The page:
Are you one of those who say that in order to have a spanking new home south of LBJ, you have to shell out at least a million? And have a utility bill taller than Reunion Tower? Well, this off-market listing at 4029 Adrian Drive is about to make you put your money where your mouth is.
A lot of numbers, a lot of jargon, and a lot of arguing about data occurred last night as Dallas ISD trustees discussed Superintendent Mike Miles’ future with Dallas public schools. And a lot of people argue passionately on both sides of the issue about which data points we should listen to.
It’s a lot as a parent to wrap your head around. Who is right? How do I put into context what they are saying? Is it really that bad, or really that good? Even after a lengthy career that included covering education for several different papers and several differently-sized school districts, meetings like last night can make my head spin.
Dr. Mike Moses
So when that happens, I look for an expert. And this time, I was lucky enough to get a great one – a former DISD superintendent, state education commissioner and current visiting professor at UNT – Mike Moses.
“The superintendent’s positions – especially superintendent positions at an urban district – are very explosive jobs,” Moses said. “They are fraught with all kinds of challenges, and in addition to the education aspect, you have a lot of politics – labor politics, business politics, actual politics and even media politics – to deal with. And all of that is pretty combustible.
“And then to add to that you have nine different people with nine different districts to answer to – you’re juggling a lot of balls. But the people that apply for and want these superintendent positions, they know that going in,” he added. “And when you go in, you hope to be able to manage all of it successfully.”
And Dallas ISD is not alone in its struggles to balance the needs of all the students in its district. “Governments of urban districts have been the subject of a lot of discussion over the last 10 years,” Moses said. (more…)
Photo: Dallas ISD
I’ll have more later after I’ve had time to go through my notes, but brief rundown of tonight’s called meeting of the Dallas ISD Board of Trustees, with the lone item on the agenda being a discussion of superintendent Mike Miles’ employment status was contentious, and that may even be an understatement.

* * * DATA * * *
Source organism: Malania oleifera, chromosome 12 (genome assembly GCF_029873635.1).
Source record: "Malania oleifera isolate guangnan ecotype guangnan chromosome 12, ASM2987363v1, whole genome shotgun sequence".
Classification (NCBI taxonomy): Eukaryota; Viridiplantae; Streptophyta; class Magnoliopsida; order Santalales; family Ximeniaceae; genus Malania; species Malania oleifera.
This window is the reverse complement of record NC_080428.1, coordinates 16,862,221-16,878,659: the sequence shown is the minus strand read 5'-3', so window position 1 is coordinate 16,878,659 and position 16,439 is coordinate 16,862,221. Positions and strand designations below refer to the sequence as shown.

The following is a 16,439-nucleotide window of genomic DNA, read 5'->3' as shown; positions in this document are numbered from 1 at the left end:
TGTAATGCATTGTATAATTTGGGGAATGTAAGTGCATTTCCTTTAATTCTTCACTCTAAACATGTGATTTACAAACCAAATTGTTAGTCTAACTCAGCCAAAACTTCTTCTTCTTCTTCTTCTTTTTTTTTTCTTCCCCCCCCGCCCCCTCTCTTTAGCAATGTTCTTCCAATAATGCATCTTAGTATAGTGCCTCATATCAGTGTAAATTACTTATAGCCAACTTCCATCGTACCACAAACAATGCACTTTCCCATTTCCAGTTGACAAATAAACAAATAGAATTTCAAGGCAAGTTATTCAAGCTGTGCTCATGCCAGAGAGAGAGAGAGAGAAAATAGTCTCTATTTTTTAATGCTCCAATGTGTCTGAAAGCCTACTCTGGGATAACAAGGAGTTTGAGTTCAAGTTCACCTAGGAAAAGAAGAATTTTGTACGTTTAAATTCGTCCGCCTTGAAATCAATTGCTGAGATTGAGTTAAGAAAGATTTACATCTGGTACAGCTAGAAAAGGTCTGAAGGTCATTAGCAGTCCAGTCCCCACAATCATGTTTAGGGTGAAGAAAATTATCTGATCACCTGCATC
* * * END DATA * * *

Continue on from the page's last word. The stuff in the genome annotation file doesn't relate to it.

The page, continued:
The meeting lasted for more than five hours, and much of that was in executive session. It was clear as the board came back into open session that the three board members who demanded – and went to court – for the meeting to take place were not happy with the outcome. After two rounds of expressing displeasure and a statement from Mike Miles (again, more after I’m able to review notes), the board voted – 2-7 in favor of issuing a letter of concern to Mike Miles. A letter of concern, for the record, has less weight than a letter of reprimand, so needless to say it was several steps below what many feared or hoped would happen tonight. The two no votes were from Joyce Foreman and Elizabeth Jones.
But in a surprise move, Foreman then made a motion that was apparently not discussed in the executive session – a motion to require Miles resign in December. Jones amended it to ask for an independent review of the state of the district. There was much back and forth, but the swing votes – Eric Cowan and Dan Micciche – both said they wanted a responsible succession plan, and this was not it. Ultimately, the measure failed, 3-6, with Foreman, Bernadette Nutall and Jones voting for it.
Teardowns are a contentious topic in Little Forest Hills, an East Dallas neighborhood that has tried twice to get a conservation district overlay, failing both times. Still, as many residents in Hollywood Santa Monica know, not every home is worth saving, especially those that are tiny, ramshackle affairs that seem almost propped up on cinder blocks, ready to blow sideways at the next breeze.
Of course, with a neighborhood motto like “Keep Little Forest Hills Funky,” sometimes a new build will follow that creed despite what structure was razed to make room for it. There’s no better example of this than the bright, colorful, quirky modern at 8702 San Fernando Way.
Jump to see inside this sweetheart of a new build that is exceptionally bright and very, very green.